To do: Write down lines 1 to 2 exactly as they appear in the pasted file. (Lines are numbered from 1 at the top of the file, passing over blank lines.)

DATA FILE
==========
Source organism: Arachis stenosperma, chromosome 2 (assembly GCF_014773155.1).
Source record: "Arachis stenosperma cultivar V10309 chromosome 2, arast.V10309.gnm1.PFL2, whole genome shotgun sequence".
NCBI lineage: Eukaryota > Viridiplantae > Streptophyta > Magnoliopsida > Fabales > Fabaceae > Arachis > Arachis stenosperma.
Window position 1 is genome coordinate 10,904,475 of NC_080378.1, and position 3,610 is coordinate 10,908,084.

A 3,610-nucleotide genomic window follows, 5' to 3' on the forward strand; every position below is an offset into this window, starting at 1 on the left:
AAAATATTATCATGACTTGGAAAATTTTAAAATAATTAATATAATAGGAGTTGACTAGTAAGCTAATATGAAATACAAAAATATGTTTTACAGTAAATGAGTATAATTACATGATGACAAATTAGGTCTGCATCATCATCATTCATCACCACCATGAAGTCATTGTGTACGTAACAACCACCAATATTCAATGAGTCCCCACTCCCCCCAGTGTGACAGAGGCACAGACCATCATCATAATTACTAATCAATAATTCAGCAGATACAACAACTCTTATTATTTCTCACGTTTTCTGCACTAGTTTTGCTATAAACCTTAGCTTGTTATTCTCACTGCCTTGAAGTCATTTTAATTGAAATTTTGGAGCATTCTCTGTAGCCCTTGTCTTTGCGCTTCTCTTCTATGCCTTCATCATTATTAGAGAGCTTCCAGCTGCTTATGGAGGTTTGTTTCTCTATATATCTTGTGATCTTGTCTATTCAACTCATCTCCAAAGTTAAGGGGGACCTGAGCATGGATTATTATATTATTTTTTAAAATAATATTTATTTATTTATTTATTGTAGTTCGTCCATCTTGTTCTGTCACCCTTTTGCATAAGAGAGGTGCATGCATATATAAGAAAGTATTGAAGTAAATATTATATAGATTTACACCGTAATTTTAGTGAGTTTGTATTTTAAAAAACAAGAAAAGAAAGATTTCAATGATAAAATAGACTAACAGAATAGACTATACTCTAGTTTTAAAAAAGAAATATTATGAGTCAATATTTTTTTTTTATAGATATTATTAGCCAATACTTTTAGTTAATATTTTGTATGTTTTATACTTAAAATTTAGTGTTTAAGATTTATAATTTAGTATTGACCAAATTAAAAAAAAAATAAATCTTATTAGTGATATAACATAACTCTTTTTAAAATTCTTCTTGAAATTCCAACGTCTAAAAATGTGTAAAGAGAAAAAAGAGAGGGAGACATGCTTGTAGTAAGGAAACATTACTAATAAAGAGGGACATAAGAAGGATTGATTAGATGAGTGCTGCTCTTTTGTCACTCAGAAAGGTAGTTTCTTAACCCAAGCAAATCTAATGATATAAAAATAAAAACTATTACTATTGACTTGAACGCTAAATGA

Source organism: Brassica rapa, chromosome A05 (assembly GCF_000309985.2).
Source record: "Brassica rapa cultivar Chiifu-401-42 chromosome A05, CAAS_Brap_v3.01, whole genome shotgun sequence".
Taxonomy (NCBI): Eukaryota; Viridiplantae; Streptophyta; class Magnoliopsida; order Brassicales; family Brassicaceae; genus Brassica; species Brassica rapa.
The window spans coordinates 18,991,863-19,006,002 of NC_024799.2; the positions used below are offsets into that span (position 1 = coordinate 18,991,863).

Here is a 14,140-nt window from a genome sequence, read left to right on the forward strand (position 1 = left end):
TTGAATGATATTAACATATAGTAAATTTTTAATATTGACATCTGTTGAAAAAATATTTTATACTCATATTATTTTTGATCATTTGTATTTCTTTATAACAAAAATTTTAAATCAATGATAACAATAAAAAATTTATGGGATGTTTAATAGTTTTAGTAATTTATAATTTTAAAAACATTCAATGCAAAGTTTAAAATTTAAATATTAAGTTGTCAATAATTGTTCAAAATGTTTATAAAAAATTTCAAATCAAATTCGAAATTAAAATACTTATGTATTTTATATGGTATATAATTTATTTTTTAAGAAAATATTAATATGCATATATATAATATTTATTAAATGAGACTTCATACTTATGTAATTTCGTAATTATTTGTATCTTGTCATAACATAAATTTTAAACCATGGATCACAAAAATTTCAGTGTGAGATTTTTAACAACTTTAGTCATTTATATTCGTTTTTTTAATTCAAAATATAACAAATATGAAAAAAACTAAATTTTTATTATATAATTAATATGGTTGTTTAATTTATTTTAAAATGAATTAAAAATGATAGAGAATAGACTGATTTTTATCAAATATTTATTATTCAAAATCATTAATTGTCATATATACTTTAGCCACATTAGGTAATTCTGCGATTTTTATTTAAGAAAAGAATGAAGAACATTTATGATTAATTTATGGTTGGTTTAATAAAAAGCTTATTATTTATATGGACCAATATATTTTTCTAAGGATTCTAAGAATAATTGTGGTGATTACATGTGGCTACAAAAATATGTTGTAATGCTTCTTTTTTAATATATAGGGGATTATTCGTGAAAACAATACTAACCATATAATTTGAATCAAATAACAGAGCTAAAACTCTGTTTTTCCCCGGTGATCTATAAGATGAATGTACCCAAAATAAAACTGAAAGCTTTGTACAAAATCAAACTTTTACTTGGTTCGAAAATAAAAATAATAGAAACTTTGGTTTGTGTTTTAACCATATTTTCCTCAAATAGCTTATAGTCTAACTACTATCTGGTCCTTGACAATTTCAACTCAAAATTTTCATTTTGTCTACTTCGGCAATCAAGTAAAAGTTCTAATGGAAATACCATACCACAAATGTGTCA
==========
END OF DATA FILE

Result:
Source organism: Arachis stenosperma, chromosome 2 (assembly GCF_014773155.1).
Source record: "Arachis stenosperma cultivar V10309 chromosome 2, arast.V10309.gnm1.PFL2, whole genome shotgun sequence".